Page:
Rieff performs a massive interpretive exploration of the work of the German sociologist Max Weber. He sometimes makes the reader work to keep up with his extraordinary insights, but it is worth the effort. The passage below contains references to ideas central to Rieff's larger project. I will not try to contextualize them here; I think -- and hope -- that the overall sense comes through despite the complexity. His reference to the university bears the hallmarks of the student unrest of the latter quarter of the 20th century during which Rieff was a university professor, making his remarks slightly -- only slightly -- anachronistic. I have other minor quibbles with the quotation below, in general it is so bold and brilliant that I don't feel the need to let them interfere at this point.
Some will be put off by Rieff's apocalyptic tone, as some have been by René Girard's. By quoting it, I may be tarred with that brush. I take refuge in Girard's insistence that "The apocalypse does not announce the end of the world; it creates hope." That, at least, is my reason for calling your attention to Rieff's jeremiad.
Rieff's point of departure in what follows is Weber's brilliant definition of the sacred, one which illustrates its cultural significance, namely that: "The sacred is the uniquely unalterable." Returning to his analysis of the indispensability of cultural norms, Rieff elaborates on the Weber's lapidary formula:
Here is the crux of the anti-political meaning of charisma: the interdicts must be uniquely unalterable -- i.e. sacred. Political charisma is patently anti-interdictory, a form of desacralization -- in short, transgressive, which is so utterly opposed to the "uniquely unalterable" that transgressives treat their acts, rightly, as the ultimate alternative to the sacred. In a culture without sacramental action, indeed, transgressive motifs have displaced interdictory as the most demanding. We scarcely remember what the sacred is -- and are horrified by what we have forgotten. Anything that is uniquely unalterable horrifies us even to imagine, because we are living, acting transgressions. We are the horror. To us, nothing is sacred . . .Rieff would later say: "Anyone knowledgeable enough about himself as an organization man knows that evil angels have all but seized control of the world; everything is explained by my deeply felt theory of transgressions except the way out."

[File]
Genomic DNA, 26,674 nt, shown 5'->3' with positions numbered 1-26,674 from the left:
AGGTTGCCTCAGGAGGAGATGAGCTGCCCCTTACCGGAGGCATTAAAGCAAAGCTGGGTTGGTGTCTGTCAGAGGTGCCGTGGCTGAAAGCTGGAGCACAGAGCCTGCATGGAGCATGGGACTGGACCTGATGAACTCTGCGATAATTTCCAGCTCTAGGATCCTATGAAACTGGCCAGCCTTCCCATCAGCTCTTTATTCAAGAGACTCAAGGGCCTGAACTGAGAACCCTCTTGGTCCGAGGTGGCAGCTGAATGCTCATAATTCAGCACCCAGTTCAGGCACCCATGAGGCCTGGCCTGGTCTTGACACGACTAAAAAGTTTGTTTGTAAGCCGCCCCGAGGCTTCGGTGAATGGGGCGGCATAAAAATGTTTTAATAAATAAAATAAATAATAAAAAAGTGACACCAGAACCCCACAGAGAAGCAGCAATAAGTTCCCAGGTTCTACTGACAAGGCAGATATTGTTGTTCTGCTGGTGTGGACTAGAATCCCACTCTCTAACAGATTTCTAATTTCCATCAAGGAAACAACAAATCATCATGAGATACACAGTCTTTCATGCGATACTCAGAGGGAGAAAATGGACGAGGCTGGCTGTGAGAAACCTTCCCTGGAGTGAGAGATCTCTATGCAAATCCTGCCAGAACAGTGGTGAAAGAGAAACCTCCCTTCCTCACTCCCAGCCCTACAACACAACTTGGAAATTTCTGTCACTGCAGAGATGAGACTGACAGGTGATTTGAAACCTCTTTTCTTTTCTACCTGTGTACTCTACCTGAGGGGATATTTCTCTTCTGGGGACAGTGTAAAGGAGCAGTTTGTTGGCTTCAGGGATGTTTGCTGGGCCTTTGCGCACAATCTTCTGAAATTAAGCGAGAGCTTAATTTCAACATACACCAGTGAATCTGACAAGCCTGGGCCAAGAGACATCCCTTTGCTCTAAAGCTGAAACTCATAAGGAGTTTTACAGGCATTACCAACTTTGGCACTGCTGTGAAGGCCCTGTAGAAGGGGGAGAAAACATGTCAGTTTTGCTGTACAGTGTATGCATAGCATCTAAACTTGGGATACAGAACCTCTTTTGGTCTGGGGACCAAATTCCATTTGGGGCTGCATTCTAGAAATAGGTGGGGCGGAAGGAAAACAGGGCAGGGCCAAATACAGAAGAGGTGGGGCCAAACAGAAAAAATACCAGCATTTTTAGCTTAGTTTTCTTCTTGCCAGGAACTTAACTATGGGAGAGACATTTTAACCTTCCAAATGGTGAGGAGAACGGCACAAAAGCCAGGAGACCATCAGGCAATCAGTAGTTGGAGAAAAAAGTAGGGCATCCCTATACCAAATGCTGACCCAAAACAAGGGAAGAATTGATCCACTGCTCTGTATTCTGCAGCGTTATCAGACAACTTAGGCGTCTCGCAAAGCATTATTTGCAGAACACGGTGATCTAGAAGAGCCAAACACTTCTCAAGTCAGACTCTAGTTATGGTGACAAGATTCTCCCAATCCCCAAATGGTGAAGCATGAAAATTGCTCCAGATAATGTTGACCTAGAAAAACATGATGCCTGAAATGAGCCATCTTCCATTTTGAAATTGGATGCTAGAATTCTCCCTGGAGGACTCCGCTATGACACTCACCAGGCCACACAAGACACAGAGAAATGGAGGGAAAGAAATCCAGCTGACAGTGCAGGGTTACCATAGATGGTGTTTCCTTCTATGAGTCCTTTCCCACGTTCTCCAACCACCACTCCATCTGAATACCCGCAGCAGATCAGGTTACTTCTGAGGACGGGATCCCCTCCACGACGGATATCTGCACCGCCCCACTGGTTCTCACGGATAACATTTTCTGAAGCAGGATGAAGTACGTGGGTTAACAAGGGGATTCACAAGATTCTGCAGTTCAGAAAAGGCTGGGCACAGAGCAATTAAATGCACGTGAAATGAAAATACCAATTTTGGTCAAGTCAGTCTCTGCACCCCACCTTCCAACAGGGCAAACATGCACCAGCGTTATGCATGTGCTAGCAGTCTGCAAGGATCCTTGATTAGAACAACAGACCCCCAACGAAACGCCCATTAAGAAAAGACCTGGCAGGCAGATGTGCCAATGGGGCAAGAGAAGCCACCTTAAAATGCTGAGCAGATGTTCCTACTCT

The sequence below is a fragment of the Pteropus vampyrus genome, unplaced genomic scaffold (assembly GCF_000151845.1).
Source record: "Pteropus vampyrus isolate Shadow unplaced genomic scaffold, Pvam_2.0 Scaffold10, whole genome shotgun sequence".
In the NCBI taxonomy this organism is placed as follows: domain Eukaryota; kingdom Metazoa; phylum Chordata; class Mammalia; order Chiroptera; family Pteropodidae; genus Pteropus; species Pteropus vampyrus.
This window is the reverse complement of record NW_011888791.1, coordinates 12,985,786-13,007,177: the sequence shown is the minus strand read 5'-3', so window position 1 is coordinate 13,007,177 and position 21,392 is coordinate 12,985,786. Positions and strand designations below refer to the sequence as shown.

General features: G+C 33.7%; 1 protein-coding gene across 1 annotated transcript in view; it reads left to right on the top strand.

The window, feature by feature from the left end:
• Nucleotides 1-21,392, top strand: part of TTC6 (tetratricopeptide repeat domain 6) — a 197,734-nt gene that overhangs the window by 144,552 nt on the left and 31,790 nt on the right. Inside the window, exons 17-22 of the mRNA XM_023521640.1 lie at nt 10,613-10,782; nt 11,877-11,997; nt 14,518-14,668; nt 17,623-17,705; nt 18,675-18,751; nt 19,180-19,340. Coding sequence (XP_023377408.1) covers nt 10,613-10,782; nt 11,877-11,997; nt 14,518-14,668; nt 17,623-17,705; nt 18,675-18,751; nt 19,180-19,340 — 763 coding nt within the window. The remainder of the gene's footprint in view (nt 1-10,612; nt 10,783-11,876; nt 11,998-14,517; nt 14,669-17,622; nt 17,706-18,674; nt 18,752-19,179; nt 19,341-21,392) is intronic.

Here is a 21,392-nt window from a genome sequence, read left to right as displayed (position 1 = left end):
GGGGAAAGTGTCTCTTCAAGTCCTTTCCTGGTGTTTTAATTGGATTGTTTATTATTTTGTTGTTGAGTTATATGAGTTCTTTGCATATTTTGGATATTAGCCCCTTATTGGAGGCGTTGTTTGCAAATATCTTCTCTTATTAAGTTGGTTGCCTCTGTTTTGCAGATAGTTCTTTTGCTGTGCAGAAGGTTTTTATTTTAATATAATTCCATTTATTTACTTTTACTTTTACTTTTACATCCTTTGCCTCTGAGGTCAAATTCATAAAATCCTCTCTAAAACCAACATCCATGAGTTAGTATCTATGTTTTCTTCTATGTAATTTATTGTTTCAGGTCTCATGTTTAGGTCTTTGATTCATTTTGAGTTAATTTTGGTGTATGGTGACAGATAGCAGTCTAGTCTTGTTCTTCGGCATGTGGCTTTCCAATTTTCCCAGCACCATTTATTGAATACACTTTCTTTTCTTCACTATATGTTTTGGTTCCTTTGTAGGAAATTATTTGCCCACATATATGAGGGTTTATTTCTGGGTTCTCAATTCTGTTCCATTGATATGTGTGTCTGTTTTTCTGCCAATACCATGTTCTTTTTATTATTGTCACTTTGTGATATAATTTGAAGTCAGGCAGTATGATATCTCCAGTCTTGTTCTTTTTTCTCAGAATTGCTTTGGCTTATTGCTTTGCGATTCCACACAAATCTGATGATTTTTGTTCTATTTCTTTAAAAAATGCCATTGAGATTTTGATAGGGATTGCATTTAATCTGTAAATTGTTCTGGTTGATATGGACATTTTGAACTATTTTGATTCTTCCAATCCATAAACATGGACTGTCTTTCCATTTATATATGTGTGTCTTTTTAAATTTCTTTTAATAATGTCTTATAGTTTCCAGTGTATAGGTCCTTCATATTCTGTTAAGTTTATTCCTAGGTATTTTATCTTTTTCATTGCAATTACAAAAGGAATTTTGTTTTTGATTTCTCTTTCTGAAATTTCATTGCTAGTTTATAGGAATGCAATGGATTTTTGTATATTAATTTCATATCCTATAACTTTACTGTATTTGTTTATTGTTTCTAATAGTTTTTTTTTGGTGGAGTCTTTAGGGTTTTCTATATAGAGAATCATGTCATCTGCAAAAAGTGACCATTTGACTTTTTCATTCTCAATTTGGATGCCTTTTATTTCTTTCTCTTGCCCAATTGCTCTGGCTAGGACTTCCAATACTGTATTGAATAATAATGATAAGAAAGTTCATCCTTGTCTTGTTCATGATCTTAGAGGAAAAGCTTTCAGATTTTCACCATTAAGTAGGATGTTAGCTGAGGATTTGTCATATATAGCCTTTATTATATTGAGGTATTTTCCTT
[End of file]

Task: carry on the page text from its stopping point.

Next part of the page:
There is, I think, no doubt about the explanatory power of Rieff's theory of transgressions -- though it is really a theory of historical desacralization which will bear its greatest fruit when integrated with Girard's work on that subject -- there is a hint at least of "the way out" it seems to me. It is found in his fascinating and brilliant observation Rieff makes that the culture he sees succumbing to the transgressive imperatives once kept in check by sacred interdictions is "a culture without sacramental action."
Therein lies the hidden -- carefully hidden -- hope for those with eyes to see. The alternative -- ultimately the only alternative -- to the sacred is the sacramental. The only thing that can replace the implacable unalterability of the old sacred system that was dismantled on Golgotha is the covenantal unalterability of the sacramental, as in, "I will be with you until the end of the age," inasmuch as you "do this in remembrance of me."
"The world will pass away, but my words will not pass away."